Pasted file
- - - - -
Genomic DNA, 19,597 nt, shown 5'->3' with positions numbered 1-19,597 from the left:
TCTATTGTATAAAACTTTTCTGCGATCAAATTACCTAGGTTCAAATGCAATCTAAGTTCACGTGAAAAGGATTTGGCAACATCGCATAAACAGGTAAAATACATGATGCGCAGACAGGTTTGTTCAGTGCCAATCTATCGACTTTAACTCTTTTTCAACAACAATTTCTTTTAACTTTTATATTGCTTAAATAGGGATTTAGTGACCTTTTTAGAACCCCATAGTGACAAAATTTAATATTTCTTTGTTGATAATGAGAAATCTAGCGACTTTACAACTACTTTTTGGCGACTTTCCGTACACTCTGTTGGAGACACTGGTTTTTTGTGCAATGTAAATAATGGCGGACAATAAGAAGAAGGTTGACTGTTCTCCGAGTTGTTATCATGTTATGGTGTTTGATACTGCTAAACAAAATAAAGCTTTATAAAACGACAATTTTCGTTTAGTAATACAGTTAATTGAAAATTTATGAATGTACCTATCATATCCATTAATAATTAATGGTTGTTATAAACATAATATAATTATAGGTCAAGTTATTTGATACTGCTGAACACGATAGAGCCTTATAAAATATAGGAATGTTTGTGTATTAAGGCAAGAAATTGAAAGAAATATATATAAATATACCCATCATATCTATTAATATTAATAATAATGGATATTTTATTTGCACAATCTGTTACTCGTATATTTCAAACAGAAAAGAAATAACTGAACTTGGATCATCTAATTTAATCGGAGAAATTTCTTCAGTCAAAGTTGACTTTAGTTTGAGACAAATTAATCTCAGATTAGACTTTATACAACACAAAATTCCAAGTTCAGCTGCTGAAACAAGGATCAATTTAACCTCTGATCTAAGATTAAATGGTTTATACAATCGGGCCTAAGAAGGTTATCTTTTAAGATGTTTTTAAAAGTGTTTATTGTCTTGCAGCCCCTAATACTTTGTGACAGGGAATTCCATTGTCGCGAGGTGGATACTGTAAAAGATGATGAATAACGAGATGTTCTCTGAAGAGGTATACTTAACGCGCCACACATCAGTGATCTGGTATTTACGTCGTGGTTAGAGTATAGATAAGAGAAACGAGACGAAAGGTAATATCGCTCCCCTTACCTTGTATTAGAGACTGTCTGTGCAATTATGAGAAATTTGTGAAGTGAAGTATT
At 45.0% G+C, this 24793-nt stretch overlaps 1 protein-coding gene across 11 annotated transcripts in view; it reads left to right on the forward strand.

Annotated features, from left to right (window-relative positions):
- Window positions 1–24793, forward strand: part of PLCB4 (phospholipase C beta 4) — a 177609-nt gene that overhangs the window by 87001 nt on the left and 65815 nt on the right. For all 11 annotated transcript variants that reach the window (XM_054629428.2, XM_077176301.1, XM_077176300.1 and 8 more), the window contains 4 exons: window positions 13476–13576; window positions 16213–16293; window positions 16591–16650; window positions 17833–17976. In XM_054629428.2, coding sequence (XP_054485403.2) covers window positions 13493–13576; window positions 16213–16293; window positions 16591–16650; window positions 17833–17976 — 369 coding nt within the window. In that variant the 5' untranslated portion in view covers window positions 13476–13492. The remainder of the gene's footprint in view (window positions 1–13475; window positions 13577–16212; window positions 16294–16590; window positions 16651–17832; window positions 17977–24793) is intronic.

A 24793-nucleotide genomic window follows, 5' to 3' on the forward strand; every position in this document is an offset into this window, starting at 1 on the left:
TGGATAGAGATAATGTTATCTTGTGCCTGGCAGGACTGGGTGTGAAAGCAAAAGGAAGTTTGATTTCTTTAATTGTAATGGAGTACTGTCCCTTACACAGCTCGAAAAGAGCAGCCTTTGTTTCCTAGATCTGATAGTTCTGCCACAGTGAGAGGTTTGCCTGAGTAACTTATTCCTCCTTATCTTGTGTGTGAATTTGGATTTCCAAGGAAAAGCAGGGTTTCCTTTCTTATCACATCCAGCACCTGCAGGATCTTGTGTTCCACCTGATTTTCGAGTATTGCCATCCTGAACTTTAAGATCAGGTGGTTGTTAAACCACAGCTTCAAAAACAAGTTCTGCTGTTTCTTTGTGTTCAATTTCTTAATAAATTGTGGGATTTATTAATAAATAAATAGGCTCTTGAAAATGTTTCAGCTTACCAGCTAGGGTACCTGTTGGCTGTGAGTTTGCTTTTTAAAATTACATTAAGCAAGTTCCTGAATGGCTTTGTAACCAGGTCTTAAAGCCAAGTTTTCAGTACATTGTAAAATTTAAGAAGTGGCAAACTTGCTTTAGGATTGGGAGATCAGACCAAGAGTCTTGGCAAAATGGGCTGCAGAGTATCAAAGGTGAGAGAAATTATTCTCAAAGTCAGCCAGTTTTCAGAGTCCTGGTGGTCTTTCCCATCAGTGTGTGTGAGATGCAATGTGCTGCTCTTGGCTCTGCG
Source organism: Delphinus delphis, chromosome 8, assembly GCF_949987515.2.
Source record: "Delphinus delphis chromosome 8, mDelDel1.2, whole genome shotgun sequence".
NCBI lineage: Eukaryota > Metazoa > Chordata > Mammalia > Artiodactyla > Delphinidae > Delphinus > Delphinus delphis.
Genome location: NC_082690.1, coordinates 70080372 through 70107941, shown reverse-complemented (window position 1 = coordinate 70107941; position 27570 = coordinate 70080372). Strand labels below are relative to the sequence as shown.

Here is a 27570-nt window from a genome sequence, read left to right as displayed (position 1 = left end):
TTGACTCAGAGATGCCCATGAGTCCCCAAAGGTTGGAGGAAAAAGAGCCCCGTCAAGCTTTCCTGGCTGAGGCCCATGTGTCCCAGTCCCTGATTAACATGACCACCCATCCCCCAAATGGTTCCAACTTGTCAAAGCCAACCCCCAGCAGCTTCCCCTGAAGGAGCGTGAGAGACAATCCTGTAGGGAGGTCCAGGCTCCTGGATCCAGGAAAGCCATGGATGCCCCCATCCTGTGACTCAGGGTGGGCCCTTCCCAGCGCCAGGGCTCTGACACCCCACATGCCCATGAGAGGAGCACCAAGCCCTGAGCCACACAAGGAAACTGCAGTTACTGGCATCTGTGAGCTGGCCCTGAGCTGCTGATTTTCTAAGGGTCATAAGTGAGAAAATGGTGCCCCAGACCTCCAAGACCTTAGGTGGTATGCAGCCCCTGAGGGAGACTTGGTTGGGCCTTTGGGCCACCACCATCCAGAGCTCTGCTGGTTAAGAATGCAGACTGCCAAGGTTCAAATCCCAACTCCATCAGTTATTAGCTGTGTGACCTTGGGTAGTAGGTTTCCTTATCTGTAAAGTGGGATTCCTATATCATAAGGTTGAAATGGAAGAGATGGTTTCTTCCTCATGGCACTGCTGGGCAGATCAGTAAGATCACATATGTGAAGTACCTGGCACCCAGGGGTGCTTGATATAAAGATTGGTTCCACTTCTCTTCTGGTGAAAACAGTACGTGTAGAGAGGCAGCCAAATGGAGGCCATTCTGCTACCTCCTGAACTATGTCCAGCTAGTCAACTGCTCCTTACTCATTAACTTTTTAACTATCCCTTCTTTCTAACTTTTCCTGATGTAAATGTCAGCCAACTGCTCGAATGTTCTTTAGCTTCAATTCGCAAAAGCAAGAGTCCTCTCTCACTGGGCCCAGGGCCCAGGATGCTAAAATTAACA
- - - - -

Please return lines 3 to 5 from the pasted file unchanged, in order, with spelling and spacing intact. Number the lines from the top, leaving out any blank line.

At 45.0% G+C, this 24793-nt stretch overlaps 1 protein-coding gene across 11 annotated transcripts in view; it reads left to right on the forward strand.

Annotated features, from left to right (window-relative positions):
- Window positions 1–24793, forward strand: part of PLCB4 (phospholipase C beta 4) — a 177609-nt gene that overhangs the window by 87001 nt on the left and 65815 nt on the right. For all 11 annotated transcript variants that reach the window (XM_054629428.2, XM_077176301.1, XM_077176300.1 and 8 more), the window contains 4 exons: window positions 13476–13576; window positions 16213–16293; window positions 16591–16650; window positions 17833–17976. In XM_054629428.2, coding sequence (XP_054485403.2) covers window positions 13493–13576; window positions 16213–16293; window positions 16591–16650; window positions 17833–17976 — 369 coding nt within the window. In that variant the 5' untranslated portion in view covers window positions 13476–13492. The remainder of the gene's footprint in view (window positions 1–13475; window positions 13577–16212; window positions 16294–16590; window positions 16651–17832; window positions 17977–24793) is intronic.